Three men in clown masks and camouflage unleashed a fusillade of gunfire outside a north Colorado Springs home last month when an attempted drug robbery went off the rails, an intended victim told police.
When the shooting stopped, one of the masked men lay dead in the backyard, the victim of a gunshot wound to the head.
How he died and who pulled the trigger are among the questions Colorado Springs police are pursuing from an unlikely suspect: former defense attorney and one-time El Paso County prosecutor Carl West, 52, one of two men tied to the Sept. 17 robbery attempt, according to charging documents.
The shooting occurred at 4:40 a.m. outside a home with a "substantial marijuana grow" in the basement, together with 10 pounds of dried pot and $4,000-$5,000 in cash, police said. West was arrested minutes after the attack when police stopped him in a silver Chevrolet Suburban matching the description of a getaway vehicle, an arrest affidavit shows.
Alone in the SUV, West refused to account for a rifle and sighting scope police found inside, the affidavit alleges.
"Am I being detained?" he asked an officer. "I want a lawyer."
An alleged accomplice, Jared Lee Carpenter, 35, was arrested two days later. Both were charged last month with two counts of aggravated robbery - one for each occupant of a home police say was targeted in the 6600 block of North Union Boulevard.
Neither has been directly implicated in the slaying of the masked man, Phillip Cyprian III, whose death remains under investigation.
Police in arrest papers for West and Carpenter do not specify if they believe his death came at the hands of an accomplice or if it was the result of return gunfire.
But investigators found a number of items suggesting Cyprian, 36, could have been involved in the botched raid.
The dead man was "dressed in tan camouflage tactical-type gear and a 'clown' face mask," detective Richard Gysin wrote in an arrest affidavit. Beside his body were a rifle and a pistol, and he wore a backpack containing handcuffs and zip ties, items Gysin said were commonly used in home invasions, but also a bottle of tequila.
"I don't know anything," Cyprian's widow, Salena Cyprian, told The Gazette. "My husband was a good man. He was an arborist."
Court documents show that Salena Cyprian reported her husband missing on the morning of the shooting, saying he didn't return from a night out with an acquaintance. She declined to comment further, saying she hadn't been filled in by police about the circumstances of her husband's death and "didn't believe" he was involved in a robbery.
Neighbors described hearing 10-12 gunshots after shouted threats of a shooting, police said.
One of the victims of the attempted home invasion, Colton Hinley, 20, told police he was awakened by his dog barking at the back door.
He tried to flip on an outside light to investigate, but found it was out. Then he opened the door to find "three men in Mardi Gras-type masks with rifles and flashlights" in his backyard.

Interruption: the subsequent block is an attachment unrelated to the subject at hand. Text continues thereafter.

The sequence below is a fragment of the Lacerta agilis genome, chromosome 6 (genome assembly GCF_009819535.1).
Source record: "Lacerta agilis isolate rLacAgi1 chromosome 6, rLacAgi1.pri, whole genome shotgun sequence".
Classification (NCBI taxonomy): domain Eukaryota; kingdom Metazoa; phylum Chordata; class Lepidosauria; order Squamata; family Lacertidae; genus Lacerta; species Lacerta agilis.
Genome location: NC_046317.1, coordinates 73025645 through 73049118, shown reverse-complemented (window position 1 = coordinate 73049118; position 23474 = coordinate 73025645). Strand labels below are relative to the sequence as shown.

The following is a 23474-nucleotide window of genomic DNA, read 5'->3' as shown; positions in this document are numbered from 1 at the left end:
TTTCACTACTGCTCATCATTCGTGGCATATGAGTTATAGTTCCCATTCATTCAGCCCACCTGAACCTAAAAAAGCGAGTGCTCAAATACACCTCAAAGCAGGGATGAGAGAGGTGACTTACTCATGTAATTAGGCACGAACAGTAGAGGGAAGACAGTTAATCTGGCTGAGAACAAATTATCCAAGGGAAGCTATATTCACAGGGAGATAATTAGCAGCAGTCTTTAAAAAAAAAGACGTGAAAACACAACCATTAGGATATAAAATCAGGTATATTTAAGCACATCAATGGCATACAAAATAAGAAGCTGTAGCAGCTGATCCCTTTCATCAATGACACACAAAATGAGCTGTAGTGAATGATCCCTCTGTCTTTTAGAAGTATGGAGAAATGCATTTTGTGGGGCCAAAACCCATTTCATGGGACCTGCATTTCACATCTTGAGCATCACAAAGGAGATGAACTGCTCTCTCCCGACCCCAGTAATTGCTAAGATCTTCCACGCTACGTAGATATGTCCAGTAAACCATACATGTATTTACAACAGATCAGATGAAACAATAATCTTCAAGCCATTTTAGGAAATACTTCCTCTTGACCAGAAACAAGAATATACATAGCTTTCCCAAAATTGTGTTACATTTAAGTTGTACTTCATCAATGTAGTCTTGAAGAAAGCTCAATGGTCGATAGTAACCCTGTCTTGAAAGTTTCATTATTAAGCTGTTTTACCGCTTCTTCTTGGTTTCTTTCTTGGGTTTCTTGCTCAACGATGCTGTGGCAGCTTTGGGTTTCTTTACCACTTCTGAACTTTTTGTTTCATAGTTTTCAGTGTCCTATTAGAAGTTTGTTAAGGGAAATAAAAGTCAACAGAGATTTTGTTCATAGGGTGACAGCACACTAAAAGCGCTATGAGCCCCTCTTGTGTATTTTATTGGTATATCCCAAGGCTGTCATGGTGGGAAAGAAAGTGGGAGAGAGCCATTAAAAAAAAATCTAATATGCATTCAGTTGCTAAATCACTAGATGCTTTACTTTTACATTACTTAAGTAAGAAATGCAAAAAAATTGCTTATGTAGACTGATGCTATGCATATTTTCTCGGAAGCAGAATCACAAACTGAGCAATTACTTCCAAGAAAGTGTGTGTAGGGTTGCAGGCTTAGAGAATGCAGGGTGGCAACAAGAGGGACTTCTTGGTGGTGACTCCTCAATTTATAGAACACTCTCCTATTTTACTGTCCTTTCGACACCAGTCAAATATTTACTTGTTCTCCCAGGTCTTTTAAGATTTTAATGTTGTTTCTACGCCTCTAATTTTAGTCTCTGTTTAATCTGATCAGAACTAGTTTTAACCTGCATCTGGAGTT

Hinley told police the trio began shooting at him, sending him scrambling for safety inside. One of the rounds the men fired entered a next-door neighbor's house and traveled through four walls before shattering a bathroom mirror, police and neighbors say.
The arrest affidavits make no mention of anyone returning fire from within the house.
For West, the allegations mark a stunning new chapter after more than a decade of turbulence in his personal and professional life, records suggest.
His law license was revoked in 2015 after a string of sanctions, the latest of which involved his failure to appear at two court hearings on behalf of a client. In April, disciplinary judge William Lucero denied West's request to have his law license reinstated and ruled he could not reapply for two more years.
He has been sanctioned by the state Supreme Court at least three times since 2003, records show, including for cocaine use, driving under the influence of alcohol, an attack on his wife, and an apparent attempt to bilk a client.
His first license suspension came in 2003 after a client reported that he mishandled a wrongful death lawsuit and told her he was entitled to a one-third share of a $250,000 accidental death insurance benefit she received after her husband was killed in an auto crash.
West lacked "any legal basis for collecting a contingent fee," Lucero wrote, calling his claim to the client "knowingly dishonest."
When police arrived to investigate the domestic violence incident, in 2008, West "tried but failed to jump a fence and then attempted to take a swing at an officer," Lucero said.
The episode resulted in West pleading guilty in 2008 to third-degree assault and resisting arrest, both misdemeanors.
West received his law degree in 1993 and worked for several years as a deputy district attorney in El Paso County beginning in 1994. He was in private practice from 1998 until his revocation in March 2015.
West is free on $75,000 bond. His court-appointed attorney, David Lipka, did not respond to a phone message left Friday. An attorney for Carpenter, Ed Farry, declined to comment.
Both men are due for an Oct. 21 preliminary hearing.